The Mediterranean diet has been chewed over in public for a generation now. It’s been extensively researched and attempted by millions of people who don’t live anywhere near the Mediterranean Sea.
This eating style, rooted in the cultures of countries that border the Mediterranean Sea, emphasizes fresh produce, healthy fats and fish. It’s been credited with lowering risks of cardiovascular disease, including stroke and heart attack.
Research indicates the benefits spring, in part, from how the diet relates to cholesterol in the bloodstream, lowering “bad” LDL cholesterol and either not affecting or increasing “good” HDL.
Amanda Gustafson, an in-patient clinical dietitian at Glens Falls Hospital in New York, is a fan because, she says, the Mediterranean diet lends itself to “intuitive eating.” Her patients grasp the concept and can go with it. Most importantly, “it does not require any strict tracking,” which means people are more likely to continue this healthy eating pattern, she said.
In general, the pattern features:
- Fresh fruits and vegetables.
- Nuts, beans and whole grains.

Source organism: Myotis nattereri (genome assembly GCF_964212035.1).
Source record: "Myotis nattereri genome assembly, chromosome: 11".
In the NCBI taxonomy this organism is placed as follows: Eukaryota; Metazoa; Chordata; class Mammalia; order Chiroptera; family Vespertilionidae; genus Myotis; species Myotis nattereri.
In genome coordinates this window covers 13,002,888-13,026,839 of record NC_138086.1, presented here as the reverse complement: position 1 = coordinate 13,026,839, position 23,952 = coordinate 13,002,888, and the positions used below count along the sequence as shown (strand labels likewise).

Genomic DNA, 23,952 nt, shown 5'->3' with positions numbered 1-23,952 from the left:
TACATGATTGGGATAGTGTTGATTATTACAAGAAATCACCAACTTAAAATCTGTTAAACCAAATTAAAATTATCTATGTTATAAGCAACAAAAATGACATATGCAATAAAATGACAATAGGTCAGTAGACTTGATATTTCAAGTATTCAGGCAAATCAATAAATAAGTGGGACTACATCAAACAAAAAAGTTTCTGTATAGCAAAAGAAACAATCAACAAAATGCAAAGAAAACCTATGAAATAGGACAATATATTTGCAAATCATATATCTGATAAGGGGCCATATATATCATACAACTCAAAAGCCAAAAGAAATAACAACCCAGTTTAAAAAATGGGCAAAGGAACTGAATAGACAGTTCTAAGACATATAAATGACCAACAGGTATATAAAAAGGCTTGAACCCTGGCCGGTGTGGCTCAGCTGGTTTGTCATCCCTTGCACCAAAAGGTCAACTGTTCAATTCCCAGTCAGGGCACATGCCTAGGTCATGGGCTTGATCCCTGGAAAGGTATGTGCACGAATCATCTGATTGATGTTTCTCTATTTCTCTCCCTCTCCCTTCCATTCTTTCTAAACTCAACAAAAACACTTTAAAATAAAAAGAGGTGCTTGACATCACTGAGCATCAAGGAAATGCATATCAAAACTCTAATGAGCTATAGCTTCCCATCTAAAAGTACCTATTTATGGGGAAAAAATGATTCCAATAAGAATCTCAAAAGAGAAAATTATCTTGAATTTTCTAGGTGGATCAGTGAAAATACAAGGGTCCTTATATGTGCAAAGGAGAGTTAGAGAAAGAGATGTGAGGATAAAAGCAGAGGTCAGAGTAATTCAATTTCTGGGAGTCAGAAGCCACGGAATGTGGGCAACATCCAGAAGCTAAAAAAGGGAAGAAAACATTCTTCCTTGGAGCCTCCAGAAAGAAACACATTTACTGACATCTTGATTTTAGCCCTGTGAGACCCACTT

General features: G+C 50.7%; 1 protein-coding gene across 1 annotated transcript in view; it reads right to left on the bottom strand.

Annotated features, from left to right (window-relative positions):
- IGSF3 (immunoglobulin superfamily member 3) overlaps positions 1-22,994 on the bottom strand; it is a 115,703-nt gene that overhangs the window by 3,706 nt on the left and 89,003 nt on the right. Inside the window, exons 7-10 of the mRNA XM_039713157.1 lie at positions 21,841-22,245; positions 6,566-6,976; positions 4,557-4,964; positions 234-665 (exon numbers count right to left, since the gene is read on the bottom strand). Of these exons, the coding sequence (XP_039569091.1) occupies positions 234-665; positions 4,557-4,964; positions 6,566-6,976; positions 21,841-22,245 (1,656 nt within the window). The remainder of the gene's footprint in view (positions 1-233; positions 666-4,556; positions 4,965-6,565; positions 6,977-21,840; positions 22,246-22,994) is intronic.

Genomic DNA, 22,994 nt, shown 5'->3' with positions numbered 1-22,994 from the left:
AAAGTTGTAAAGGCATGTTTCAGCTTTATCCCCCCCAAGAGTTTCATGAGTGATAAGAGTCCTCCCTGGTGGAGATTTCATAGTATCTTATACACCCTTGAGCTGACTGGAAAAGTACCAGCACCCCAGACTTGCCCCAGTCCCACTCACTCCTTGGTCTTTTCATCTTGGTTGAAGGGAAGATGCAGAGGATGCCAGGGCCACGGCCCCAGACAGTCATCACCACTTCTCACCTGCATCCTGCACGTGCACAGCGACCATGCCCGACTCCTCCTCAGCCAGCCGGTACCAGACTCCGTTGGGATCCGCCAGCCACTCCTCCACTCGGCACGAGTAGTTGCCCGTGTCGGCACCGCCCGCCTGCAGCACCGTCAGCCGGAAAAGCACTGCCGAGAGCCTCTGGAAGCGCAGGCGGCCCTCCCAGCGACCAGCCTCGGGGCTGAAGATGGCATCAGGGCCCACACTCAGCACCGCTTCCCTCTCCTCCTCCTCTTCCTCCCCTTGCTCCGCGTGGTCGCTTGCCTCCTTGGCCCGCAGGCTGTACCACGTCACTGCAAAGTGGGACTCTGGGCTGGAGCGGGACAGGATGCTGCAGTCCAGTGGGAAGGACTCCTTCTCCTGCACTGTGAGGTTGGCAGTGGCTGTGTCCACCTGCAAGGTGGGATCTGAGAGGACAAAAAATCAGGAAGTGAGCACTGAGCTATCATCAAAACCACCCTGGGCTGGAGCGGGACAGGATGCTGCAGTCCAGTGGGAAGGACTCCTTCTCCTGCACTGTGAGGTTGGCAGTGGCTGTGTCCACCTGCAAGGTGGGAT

- Olive oil as the principal source of fats, not butter or margarine.
- Fish and other seafood.
- Less red meat, sugary sweets and processed foods.
Flexibility is one aspect of the Mediterranean diet that Gustafson appreciates. After all, issues of access — to fresh produce or seafood because of availability or cost — and matters of taste can derail the best intentions.
“I urge people to shop local, shop in season and to shop sales,” she said. “Go to farmers’ markets, look for community gardens or grow your own garden and swap vegetables with your neighbors. Some employers even offer ‘farm shares’ for people who don’t have access to fresh produce.”
Gustafson noted some cost-saving substitutions: natural peanut butter in place of whole nuts, frozen fruits and vegetables instead of fresh when out of season and light tuna in water, not oil, in place of salmon.
Mediterranean-style eating was incorporated into the recent update of an American Heart Association’s tool for evaluating heart health. The tool, My Life Check®, which is based on Life’s Essential 8™, produces a score based on eight easily measured assessments: diet, physical activity, nicotine exposure, sleep health, body weight, blood lipids (cholesterol and other fats), blood glucose and blood pressure.
The experts behind Life’s Essential 8 supported both Mediterranean-style eating and DASH, or Dietary Approaches to Stop Hypertension, which have many similar components. And Gustafson noted another choice, the MIND diet, that’s been getting attention. It takes elements from the Mediterranean diet and DASH to focus on improving brain health.
Gustafson sees value in “making small changes over time as these changes can have a big impact on your health.”